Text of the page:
The ceremony is truly a group effort. Each day villagers would spend several hours working on the preparations.

After checking out the bulls we headed into the rice paddies. It was a beautiful walk and we were greeted by locals along the way. They would always ask, "where are you going? where are you staying?" Just like in Eat, Pray, Love.

After our walk we ate at the Lotus Cafe which sits along side a water temple.

The following day we went rafting through a lush river valley with rice terraces and waterfalls. The rapids were small compared to California but it was still scary as our guide took us down the river backwards most of the time. Plus, there were several low foot bridges and we had to lay down in order to pass underneath.

Everyone in Bali rides motor scooters. It is common to see a whole family on one scooter.

We saw two Balinese dance performances; Legong (youtube video example) and Kecak (youtube video example). We all prefered Kecak. The music is created by men chanting Kecak at different tempos. It sounds awesome.

The main road in Ubud is called Monkey Forest Road and at the end of it is of course a monkey forest.

The monkeys are accustom to people. This one is just checking Shaun out. Later on, one tried to jump on his back.

Most of the monkeys are born in May and June. So, we got to see lots of little baby monkeys. Some still had their umbilical cords while the older ones were already playing/swimming in the pond.

One of my favorite pictures. I call him little Buddha monkey.

Anyone who watches the Anthony Bourdain Show may recognise this place. They only serve one thing, roasted pig with rice. When the pig is gone for the day they close. So, they are only open for lunch.

There were mixed reviews from our group but I really liked it. I even ate all of my pork rind. It is was nothing like those pork rinds in the bag at home. Yuck.

We ended our time in Ubud with a shopping/pub crawl. There isn't much night life but we managed to find a place that served champagne and toasted our travels together.

Saturday, June 14

Tokyo, Japan

(see on map) - trin: We had intended to see both Tokyo and Kyoto while in Japan but we were having such a great time that we decided not to rush it and spent the whole week in Tokyo. As of today, it wins the Best Big City Award of the trip. So, for this entry we're going to change it up a bit and list the TOP TEN REASONS Mike and Trin Love Tokyo.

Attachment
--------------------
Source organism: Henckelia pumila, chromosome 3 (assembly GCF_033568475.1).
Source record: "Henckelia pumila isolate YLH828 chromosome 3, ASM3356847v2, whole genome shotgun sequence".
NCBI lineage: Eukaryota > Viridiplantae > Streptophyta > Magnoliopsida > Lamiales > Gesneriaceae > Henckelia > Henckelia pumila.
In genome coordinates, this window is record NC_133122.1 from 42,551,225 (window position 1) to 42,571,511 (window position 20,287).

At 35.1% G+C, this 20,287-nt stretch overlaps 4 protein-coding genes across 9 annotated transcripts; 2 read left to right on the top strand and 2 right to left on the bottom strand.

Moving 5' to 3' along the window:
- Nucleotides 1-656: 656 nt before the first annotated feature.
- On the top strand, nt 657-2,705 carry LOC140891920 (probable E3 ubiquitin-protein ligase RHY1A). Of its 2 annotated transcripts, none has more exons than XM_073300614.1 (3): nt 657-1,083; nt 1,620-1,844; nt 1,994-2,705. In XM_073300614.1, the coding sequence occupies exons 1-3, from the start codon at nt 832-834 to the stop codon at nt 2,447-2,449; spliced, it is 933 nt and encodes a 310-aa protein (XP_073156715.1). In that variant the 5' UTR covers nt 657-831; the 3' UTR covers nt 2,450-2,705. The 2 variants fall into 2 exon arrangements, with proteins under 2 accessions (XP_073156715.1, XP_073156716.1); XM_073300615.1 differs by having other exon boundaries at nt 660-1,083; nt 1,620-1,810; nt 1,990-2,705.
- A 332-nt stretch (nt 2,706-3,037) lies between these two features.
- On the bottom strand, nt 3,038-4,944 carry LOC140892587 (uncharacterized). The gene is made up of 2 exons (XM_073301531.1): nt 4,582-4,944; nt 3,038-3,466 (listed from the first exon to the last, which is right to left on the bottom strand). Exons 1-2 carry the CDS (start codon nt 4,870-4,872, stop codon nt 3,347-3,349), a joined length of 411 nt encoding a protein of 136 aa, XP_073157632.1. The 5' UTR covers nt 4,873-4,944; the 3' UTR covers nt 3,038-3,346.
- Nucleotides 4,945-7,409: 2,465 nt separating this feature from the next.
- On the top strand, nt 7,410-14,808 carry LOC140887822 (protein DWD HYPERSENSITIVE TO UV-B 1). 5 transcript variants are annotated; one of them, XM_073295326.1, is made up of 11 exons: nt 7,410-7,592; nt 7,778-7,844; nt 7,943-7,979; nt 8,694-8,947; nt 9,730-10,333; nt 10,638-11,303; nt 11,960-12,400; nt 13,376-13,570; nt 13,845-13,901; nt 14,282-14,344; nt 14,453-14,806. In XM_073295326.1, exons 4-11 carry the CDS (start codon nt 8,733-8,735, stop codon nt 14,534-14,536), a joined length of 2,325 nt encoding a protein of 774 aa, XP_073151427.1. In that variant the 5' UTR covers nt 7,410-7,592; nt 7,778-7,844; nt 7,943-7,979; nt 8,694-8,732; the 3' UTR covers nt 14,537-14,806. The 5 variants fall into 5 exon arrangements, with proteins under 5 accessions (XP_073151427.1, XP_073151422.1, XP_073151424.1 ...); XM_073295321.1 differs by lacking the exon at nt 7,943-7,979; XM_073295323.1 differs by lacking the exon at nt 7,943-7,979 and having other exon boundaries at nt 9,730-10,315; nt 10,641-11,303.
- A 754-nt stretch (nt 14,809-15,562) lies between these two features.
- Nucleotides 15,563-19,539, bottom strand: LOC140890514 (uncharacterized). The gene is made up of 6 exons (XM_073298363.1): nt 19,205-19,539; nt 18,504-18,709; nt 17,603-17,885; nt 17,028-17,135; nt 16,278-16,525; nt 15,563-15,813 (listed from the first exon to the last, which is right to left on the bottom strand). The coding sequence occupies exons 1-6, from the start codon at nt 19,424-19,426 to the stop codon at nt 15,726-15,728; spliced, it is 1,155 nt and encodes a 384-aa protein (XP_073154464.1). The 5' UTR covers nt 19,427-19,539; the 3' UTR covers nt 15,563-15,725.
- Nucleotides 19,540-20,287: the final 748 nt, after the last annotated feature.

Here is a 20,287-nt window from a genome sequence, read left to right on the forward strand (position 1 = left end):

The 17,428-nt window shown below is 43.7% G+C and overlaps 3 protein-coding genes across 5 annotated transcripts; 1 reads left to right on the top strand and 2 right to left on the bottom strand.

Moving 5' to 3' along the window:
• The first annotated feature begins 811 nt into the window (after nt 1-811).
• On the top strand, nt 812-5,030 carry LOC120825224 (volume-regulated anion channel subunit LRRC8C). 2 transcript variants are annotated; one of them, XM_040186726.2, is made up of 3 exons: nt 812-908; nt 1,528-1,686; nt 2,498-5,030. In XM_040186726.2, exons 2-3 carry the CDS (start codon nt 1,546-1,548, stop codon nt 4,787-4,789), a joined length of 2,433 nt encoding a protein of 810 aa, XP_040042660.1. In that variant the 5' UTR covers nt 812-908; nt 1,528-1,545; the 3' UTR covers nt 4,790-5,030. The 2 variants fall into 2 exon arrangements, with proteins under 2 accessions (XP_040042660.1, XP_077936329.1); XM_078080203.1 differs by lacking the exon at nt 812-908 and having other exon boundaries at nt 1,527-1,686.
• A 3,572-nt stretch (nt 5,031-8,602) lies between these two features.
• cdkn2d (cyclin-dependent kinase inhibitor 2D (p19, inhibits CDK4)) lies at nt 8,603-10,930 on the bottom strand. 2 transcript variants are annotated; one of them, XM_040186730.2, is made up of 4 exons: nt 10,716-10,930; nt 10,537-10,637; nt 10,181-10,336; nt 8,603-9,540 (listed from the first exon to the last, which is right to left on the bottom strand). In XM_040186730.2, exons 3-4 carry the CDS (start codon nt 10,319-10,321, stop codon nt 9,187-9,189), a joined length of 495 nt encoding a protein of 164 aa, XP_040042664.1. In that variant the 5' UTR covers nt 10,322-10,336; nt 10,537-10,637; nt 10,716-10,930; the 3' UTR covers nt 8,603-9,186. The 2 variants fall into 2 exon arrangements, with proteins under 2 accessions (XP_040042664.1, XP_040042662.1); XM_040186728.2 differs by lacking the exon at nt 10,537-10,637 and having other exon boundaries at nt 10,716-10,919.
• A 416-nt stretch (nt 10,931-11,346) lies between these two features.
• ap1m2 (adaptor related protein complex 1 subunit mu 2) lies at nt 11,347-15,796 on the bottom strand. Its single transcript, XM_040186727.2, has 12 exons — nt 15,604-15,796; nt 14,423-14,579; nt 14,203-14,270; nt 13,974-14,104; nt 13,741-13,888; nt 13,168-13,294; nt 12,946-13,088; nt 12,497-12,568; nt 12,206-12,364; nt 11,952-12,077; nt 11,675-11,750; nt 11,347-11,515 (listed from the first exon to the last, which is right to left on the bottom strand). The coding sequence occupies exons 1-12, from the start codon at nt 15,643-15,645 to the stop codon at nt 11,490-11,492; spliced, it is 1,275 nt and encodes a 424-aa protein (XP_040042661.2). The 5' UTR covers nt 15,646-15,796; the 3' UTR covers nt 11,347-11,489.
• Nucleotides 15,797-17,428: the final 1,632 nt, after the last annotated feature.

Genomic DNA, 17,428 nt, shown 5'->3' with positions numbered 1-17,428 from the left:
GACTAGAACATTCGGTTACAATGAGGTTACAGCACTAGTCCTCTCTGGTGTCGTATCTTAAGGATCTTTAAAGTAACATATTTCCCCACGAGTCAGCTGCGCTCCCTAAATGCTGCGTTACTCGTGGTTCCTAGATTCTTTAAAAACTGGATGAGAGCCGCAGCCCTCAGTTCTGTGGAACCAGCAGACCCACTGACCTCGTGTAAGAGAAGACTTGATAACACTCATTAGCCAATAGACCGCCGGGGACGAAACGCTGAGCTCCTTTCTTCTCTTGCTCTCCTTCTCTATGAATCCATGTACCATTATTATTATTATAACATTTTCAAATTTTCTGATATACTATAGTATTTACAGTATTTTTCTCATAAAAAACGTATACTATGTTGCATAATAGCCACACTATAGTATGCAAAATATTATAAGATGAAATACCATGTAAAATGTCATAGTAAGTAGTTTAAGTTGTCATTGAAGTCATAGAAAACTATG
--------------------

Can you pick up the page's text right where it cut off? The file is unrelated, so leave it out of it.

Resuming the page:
10. Public Transportation

9. The Japanese do not feed pigeons.

I absolutely hate walking through a sea of pigeons and when I see people feeding them and letting them land on their heads. It totally grosses me out.

8. Crazy Fast Internet

10x faster than home

7. High Tech Toilets

Heated seats and more...

6. Vending Machines & Plastic Food Displays

The vending machines are everywhere and the selection of goods is amazing.

Ordering sushi from a vending machine at 7am.

5. Japanese Gardens

Imperial Palace Gardens

My favorite, blue hydrangeas.

Hama-rikyu Gardens

4. Free Sights

Many of the sky scrappers have free observation decks where you can take in the city from above. Plus, there are often restaurant and you don't have to pay a premium for the view. They're just regular restaurant.

Imperial Palace Gate

Daily Fish Market Auction. The bidding starts early. We got there at 6am and caught the last few rounds.

Asajusa. Visitors making their way to Sensoji Temple.

Mike yucking it up for the camera at Sensoji Temple.

Side-story: Shortly after this picture was taken. A shy teenage girl asked Mike "can I have my picture with you?" He said "sure." She handed me the camera and then eight of her friends jumped into the picture too. We don't know who they thought he was and I am still kicking myself for not taking a shot with our camera. I am just not use to being a celebrity's wife.

3. No sights needed. Just walking around in Tokyo is interesting.

Fry's of Japan. Eight stories of anything and everything to do with electronics.

Stopping in at an arcade for little Street Fighter II action.

Mike is a little rusty.

Shinjuku district at night. We kept having to remind ourselves to look up. It is a vertical city.

Prayer cards at the temple in the Yoyogi Park. The cards are hung to a tree and collected by the monks and nuns each day who then present them to the priests.

2. Awesome Wedding Anniversary

in Shibuya. It's just fun to say it.

Ordering dinner on my touch screen menu. I am totally guessing. No letters just characters.

1. Sushi - We ate it every day.

And last but not least, an honorable mention goes to the Ghibli Museum in the suburb of Mitaka. I just loved it.

Standing with the Iron Giant in the roof top garden.